PurposeSen has recently acknowledged his “immense” debts to the liberal tradition of J.S. Mill and, to much lesser extent, to T.H. Green. This essay explores how identifying himself so enthusiastically with Mill sheds light on one’s understanding of Sen’s defense of the capabilities approach. But trying to understand him through the lens of Mill can be a double-edged sword. Sen not only risks causing his readers to append too much Mill to capabilities liberalism, but he also risks encouraging them to misinterpret Mill. These implications naturally bear significantly on how compelling readers find both Sen’s conception of distributive justice and the public policy recommendations based on it. Besides exploring some of the problematic implications of Sen’s readily identifying with Mill’s liberalism in particular, this essay also speculates on what it means to identify with any political philosophical tradition and how such identification colors and adds momentum to both one’s political theorizing and practical recommendations. The paper aims to discuss these issues.Design/methodology/approachTextual interpretation.FindingsAs noted above, this paper examines how Sen’s esteem for J.S. Mill sheds light on the capabilities approach. It also suggests that using Mill to understand Sen better is fraught with difficulties.Research limitations/implicationsThe paper also speculates on what it means to identify with a particular political philosophical tradition much as Sen identifies with Mill’s liberalism.Practical implicationsThis paper also explores how such identification with a particular political philosophical tradition colors and adds momentum to both one’s political theorizing and practical recommendations.Originality/valueUsing Mill to understand Sen better is certainly worthwhile. On the other hand, doing this sort of thing risks distorting Mill and even Sen.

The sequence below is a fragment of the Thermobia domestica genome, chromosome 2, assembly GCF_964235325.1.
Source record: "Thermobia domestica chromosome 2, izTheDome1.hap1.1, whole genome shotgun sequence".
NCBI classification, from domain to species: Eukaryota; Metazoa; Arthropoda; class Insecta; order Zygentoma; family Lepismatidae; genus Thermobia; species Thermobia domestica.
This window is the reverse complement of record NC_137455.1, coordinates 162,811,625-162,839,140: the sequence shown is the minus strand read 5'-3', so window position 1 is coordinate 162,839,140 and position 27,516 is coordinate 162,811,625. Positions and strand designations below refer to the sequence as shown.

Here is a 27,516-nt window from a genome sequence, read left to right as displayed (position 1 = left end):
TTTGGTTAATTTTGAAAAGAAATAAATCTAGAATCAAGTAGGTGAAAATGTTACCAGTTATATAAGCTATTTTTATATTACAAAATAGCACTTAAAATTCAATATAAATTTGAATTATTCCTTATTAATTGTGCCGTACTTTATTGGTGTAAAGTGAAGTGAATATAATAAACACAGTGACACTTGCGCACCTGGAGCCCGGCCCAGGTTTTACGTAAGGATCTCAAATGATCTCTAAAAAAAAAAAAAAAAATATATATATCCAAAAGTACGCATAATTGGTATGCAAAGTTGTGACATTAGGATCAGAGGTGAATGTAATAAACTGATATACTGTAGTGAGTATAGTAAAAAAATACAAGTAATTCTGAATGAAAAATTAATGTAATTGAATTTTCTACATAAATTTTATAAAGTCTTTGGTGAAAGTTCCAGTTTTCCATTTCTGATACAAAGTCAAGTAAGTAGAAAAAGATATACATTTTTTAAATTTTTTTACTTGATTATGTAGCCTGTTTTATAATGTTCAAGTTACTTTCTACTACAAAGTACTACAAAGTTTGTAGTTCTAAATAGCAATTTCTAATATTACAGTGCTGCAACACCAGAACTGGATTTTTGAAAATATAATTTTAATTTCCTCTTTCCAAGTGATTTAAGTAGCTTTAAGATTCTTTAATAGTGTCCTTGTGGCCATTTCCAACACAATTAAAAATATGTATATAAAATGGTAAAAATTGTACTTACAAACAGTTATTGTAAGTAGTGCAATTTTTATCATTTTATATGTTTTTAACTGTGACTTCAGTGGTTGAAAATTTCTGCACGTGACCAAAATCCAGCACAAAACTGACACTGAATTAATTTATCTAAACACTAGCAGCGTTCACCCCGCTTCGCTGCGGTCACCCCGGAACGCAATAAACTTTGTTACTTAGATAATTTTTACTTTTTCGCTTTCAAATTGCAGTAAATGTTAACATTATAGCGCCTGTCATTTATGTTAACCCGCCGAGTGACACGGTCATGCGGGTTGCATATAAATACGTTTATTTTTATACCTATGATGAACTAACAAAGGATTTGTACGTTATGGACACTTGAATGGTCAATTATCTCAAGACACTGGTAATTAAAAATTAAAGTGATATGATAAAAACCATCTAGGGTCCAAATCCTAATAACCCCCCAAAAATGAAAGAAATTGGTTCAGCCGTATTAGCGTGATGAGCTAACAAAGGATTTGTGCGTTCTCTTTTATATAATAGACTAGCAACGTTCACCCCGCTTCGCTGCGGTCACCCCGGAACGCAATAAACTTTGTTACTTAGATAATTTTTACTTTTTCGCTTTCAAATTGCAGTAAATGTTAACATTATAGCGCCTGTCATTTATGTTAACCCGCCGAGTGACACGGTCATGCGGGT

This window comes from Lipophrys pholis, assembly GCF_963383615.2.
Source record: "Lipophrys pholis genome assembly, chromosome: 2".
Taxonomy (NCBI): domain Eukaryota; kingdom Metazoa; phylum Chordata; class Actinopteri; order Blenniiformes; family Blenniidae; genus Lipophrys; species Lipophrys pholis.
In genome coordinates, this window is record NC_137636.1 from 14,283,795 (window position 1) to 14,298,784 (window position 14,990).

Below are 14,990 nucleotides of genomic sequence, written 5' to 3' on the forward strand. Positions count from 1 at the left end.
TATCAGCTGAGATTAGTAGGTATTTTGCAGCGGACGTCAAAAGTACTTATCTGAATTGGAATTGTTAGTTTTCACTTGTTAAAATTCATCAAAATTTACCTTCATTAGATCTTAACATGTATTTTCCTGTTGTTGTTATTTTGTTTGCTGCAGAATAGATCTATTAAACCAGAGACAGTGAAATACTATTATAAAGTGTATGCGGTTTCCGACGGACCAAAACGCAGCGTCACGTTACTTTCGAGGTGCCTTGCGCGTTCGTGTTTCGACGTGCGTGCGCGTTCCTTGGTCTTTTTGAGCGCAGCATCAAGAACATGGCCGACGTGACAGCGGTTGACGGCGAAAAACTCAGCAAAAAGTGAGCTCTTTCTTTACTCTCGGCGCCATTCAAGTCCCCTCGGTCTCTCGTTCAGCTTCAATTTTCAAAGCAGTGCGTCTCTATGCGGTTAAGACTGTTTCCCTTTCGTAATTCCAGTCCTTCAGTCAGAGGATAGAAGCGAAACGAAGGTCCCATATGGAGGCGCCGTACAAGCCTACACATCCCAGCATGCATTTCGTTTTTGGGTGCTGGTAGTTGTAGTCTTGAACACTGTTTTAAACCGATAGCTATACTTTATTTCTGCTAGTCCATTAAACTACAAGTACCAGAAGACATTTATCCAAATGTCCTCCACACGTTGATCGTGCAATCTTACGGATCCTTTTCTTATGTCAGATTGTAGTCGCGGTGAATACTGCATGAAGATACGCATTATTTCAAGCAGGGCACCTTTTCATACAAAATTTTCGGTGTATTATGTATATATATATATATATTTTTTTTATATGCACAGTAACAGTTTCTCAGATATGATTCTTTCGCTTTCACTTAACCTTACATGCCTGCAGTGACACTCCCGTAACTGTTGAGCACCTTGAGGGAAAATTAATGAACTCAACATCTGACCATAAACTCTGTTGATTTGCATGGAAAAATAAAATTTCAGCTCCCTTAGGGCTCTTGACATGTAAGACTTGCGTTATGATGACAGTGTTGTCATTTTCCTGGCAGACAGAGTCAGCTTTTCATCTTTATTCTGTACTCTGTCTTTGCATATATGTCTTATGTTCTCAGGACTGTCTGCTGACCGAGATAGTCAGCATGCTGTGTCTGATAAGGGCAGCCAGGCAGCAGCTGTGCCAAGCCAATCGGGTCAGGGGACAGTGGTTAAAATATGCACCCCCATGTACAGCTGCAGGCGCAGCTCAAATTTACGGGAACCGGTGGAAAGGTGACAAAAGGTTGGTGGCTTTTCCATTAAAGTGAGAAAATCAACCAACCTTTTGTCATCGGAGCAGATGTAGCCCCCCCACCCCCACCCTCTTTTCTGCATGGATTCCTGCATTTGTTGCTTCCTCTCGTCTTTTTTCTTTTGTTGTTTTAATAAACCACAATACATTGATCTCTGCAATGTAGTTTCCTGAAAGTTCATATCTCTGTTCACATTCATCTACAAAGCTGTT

international Journal of Social Economics – Emerald Publishing
Published: Dec 5, 2016